3. The social faux pas. Honestly, we make these mistakes because our brains simply do not get it. I know you’ve patiently explained that I wore the “wrong pants” to my best friend’s rehearsal dinner so I shouldn’t pull them back out for your niece’s first communion. I heard you. But can I be frank? How can you wear the wrong pants somewhere? What are the wrong pants? Okay, skiing in gym shorts: Those are the wrong pants. Double-front Carhartt work pants on the hottest day of the year: also the wrong pants. But wearing 501s with a plain black T-shirt to a rehearsal dinner seems totally reasonable to me. And no, I don’t care that the waiters were dressed fancier than I was, and Steve’s parents always give me that look. You can keep trying to explain to me what I did wrong, but there is a good chance that it won’t sink in, becauseI don’t really care. Besides, I didn’t swear once during my toast to the bride and groom. Celebrate the little victories, honey.
4. The lazy mistake. This is the result of not wanting to get off the couch to deal with a problem or thinking that we can ignore it until it goes away-as when a stubborn procrastinator believes that because he doesn’t agree with those parking tickets, he can let them sit there, unpaid, in a silent protest until the city caves. And then he’s surprised to find a boot on the car. Or when a guy waits until April 15 at 6 a.m. to do his taxes, only to discover he’s missing several important forms. The good news for you is that after we’ve screwed up due to sloth or denial, we tend to try to handle the mess all by ourselves. We will go to great lengths to not involve you, simply to avoid the inevitable chorus of I told you so‘s.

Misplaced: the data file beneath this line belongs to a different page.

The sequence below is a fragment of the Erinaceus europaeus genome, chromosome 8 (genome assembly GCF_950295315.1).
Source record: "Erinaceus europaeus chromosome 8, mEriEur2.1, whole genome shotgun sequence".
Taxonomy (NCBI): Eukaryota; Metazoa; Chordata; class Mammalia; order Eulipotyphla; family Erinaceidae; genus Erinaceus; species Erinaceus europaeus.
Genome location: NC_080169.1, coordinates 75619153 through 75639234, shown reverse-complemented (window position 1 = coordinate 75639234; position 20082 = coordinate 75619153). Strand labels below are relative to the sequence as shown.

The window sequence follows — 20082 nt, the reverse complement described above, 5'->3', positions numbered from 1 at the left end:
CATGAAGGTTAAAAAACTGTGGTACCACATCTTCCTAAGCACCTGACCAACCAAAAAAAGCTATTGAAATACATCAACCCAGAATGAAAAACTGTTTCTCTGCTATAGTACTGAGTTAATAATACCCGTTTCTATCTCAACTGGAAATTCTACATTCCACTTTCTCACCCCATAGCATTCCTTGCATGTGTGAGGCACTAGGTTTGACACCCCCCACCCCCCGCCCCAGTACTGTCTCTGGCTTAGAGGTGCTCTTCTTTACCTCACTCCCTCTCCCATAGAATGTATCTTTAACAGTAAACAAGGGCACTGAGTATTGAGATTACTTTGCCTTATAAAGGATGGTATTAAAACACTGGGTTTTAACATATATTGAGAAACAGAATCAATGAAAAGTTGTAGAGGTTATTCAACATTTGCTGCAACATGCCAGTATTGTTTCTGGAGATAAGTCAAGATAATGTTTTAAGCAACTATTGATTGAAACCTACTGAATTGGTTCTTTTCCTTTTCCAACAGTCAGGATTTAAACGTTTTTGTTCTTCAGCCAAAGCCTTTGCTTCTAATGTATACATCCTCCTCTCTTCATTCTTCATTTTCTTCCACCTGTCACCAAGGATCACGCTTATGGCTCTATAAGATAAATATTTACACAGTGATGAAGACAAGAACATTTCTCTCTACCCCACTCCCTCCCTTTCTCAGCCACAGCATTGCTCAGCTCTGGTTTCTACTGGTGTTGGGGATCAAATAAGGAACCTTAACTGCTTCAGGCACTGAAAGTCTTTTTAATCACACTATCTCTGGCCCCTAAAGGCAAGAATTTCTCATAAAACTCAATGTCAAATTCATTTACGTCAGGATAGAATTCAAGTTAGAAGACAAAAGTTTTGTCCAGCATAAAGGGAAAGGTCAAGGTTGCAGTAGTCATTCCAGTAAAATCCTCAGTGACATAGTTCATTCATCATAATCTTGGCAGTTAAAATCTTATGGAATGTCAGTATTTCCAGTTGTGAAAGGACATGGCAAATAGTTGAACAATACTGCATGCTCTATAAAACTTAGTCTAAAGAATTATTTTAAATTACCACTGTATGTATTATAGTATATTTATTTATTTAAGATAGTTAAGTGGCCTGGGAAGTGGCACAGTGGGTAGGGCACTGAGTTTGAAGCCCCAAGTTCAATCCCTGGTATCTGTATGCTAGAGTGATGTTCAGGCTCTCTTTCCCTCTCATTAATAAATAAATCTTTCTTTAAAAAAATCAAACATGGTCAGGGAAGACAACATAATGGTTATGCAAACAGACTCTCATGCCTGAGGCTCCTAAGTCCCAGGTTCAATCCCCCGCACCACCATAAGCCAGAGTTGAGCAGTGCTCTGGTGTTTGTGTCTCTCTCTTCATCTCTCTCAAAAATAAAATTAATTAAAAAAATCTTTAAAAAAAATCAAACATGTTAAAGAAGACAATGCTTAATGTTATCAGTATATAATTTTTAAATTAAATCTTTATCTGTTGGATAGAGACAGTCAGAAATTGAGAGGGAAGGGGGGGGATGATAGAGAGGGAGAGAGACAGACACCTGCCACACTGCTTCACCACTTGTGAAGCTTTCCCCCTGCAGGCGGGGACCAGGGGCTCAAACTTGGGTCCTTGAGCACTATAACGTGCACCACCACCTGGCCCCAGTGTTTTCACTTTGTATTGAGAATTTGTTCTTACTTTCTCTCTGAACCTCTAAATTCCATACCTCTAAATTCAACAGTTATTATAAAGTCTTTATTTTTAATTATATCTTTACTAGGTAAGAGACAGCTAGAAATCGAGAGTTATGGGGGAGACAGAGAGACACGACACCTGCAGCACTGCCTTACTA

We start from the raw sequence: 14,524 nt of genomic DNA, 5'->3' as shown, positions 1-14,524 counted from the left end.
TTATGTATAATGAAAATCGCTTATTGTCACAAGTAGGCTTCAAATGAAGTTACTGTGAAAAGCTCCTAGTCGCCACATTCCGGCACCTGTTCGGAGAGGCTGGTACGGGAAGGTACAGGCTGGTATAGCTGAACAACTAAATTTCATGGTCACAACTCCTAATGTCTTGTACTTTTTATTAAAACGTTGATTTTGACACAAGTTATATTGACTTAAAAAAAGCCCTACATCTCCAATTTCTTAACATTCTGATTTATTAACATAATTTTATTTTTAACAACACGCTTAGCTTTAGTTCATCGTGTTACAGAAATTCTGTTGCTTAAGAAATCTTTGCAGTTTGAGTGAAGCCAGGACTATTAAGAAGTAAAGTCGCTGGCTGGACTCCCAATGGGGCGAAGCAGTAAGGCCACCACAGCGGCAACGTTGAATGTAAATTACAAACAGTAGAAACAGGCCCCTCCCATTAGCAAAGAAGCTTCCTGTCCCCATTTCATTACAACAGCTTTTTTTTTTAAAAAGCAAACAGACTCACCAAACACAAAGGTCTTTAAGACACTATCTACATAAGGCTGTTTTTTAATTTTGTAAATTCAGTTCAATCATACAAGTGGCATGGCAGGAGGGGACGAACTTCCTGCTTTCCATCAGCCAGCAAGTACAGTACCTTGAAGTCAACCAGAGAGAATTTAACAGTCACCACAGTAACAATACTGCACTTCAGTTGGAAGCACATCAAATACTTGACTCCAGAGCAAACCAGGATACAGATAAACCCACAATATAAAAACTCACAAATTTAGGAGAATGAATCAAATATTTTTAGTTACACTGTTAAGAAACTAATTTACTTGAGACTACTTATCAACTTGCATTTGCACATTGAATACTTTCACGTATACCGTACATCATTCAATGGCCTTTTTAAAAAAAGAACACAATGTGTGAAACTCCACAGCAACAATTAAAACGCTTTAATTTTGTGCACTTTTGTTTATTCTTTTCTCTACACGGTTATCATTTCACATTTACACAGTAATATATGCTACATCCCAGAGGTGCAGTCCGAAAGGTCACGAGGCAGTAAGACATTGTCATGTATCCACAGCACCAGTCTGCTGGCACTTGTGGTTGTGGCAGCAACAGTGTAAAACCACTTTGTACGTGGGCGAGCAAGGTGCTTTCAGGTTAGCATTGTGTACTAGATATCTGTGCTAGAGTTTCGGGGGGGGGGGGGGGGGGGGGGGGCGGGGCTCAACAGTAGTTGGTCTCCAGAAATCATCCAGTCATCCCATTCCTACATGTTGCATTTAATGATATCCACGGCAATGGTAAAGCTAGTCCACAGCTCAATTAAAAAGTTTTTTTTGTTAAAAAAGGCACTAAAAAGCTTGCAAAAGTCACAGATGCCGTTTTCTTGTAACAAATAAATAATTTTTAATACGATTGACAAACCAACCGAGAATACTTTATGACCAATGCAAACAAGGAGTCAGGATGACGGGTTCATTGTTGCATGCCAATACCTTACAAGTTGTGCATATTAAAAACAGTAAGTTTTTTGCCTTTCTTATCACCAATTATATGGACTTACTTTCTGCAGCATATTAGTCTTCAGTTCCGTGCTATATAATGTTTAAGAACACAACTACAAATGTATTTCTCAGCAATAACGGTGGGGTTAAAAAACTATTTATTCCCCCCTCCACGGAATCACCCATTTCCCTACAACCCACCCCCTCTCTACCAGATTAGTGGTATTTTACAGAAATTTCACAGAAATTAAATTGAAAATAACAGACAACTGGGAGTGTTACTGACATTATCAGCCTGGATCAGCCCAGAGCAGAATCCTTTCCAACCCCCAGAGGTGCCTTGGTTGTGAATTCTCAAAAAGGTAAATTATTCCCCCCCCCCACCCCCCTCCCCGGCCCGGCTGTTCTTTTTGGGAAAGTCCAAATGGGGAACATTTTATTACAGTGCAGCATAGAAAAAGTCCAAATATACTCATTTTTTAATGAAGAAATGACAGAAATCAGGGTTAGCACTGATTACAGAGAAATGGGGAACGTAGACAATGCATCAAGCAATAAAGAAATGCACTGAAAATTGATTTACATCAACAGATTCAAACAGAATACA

5. The catch-22 mistake. When your guy has to make a decision between what he wants to do and what you want him to do, a mistake is inevitable. For instance, what if that first communion falls on the Phillies’ opening day, which your husband bought tickets for a very long time ago? If he goes to the game and you’re stuck dragging the kids to your niece’s communion alone, he’s going to worry about your being quietly pissed at him for the next week (as you will be), which will ruin what could have been a glorious day. He’ll be sweatily checking his watch, wondering just how long he can push it before rushing back home to make up for his absence. On the other hand, if he goes to the communion, no matter how hard he tries to stay positive, he’ll be miserable. He doesn’t feel he needs to be there, but you feel like his absence will be obvious. He feels like that’s a dumb, self-serving argument. You ask him if he just called you “self-serving,” and you haven’t even left for the church yet. Every road leads to disappointment and a fight, and there is no right answer except not to schedule important family moments on Opening Day. That’s the real mistake, and it was made by Father Mike, who manages the church’s communion schedule. So now you can stop fighting and focus your frustration on organized religion. See, didn’t I make it better?